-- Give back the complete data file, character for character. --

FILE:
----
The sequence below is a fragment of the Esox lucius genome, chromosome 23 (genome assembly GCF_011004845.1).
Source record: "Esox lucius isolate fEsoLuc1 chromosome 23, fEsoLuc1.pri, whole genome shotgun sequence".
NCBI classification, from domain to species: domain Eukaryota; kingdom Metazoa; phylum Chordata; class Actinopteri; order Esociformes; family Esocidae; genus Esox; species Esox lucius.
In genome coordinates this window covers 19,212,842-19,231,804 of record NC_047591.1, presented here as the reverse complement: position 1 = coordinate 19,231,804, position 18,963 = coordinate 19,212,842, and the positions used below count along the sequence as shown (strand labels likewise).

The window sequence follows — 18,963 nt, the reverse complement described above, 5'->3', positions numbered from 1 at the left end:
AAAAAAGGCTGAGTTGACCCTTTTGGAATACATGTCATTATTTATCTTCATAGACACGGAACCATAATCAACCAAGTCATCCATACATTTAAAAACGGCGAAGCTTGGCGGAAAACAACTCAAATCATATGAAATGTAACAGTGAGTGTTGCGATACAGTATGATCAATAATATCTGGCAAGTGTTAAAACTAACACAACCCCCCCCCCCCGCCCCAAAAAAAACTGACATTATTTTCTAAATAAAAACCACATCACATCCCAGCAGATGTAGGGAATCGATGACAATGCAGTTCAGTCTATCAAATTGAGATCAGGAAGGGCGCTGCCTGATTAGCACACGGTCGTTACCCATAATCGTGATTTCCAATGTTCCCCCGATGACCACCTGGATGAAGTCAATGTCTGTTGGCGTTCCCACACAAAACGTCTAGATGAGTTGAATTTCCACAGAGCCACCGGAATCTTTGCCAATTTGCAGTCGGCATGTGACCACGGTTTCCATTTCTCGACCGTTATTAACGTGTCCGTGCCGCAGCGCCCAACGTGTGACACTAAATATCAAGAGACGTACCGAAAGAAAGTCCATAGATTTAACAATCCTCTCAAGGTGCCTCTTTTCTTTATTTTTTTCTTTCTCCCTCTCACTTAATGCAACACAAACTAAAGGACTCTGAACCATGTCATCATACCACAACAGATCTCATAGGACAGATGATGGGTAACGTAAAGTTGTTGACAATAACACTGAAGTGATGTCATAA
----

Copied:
The sequence below is a fragment of the Esox lucius genome, chromosome 23 (genome assembly GCF_011004845.1).
Source record: "Esox lucius isolate fEsoLuc1 chromosome 23, fEsoLuc1.pri, whole genome shotgun sequence".
NCBI classification, from domain to species: domain Eukaryota; kingdom Metazoa; phylum Chordata; class Actinopteri; order Esociformes; family Esocidae; genus Esox; species Esox lucius.
In genome coordinates this window covers 19,212,842-19,231,804 of record NC_047591.1, presented here as the reverse complement: position 1 = coordinate 19,231,804, position 18,963 = coordinate 19,212,842, and the positions used below count along the sequence as shown (strand labels likewise).

The window sequence follows — 18,963 nt, the reverse complement described above, 5'->3', positions numbered from 1 at the left end:
AAAAAAGGCTGAGTTGACCCTTTTGGAATACATGTCATTATTTATCTTCATAGACACGGAACCATAATCAACCAAGTCATCCATACATTTAAAAACGGCGAAGCTTGGCGGAAAACAACTCAAATCATATGAAATGTAACAGTGAGTGTTGCGATACAGTATGATCAATAATATCTGGCAAGTGTTAAAACTAACACAACCCCCCCCCCCCGCCCCAAAAAAAACTGACATTATTTTCTAAATAAAAACCACATCACATCCCAGCAGATGTAGGGAATCGATGACAATGCAGTTCAGTCTATCAAATTGAGATCAGGAAGGGCGCTGCCTGATTAGCACACGGTCGTTACCCATAATCGTGATTTCCAATGTTCCCCCGATGACCACCTGGATGAAGTCAATGTCTGTTGGCGTTCCCACACAAAACGTCTAGATGAGTTGAATTTCCACAGAGCCACCGGAATCTTTGCCAATTTGCAGTCGGCATGTGACCACGGTTTCCATTTCTCGACCGTTATTAACGTGTCCGTGCCGCAGCGCCCAACGTGTGACACTAAATATCAAGAGACGTACCGAAAGAAAGTCCATAGATTTAACAATCCTCTCAAGGTGCCTCTTTTCTTTATTTTTTTCTTTCTCCCTCTCACTTAATGCAACACAAACTAAAGGACTCTGAACCATGTCATCATACCACAACAGATCTCATAGGACAGATGATGGGTAACGTAAAGTTGTTGACAATAACACTGAAGTGATGTCATAA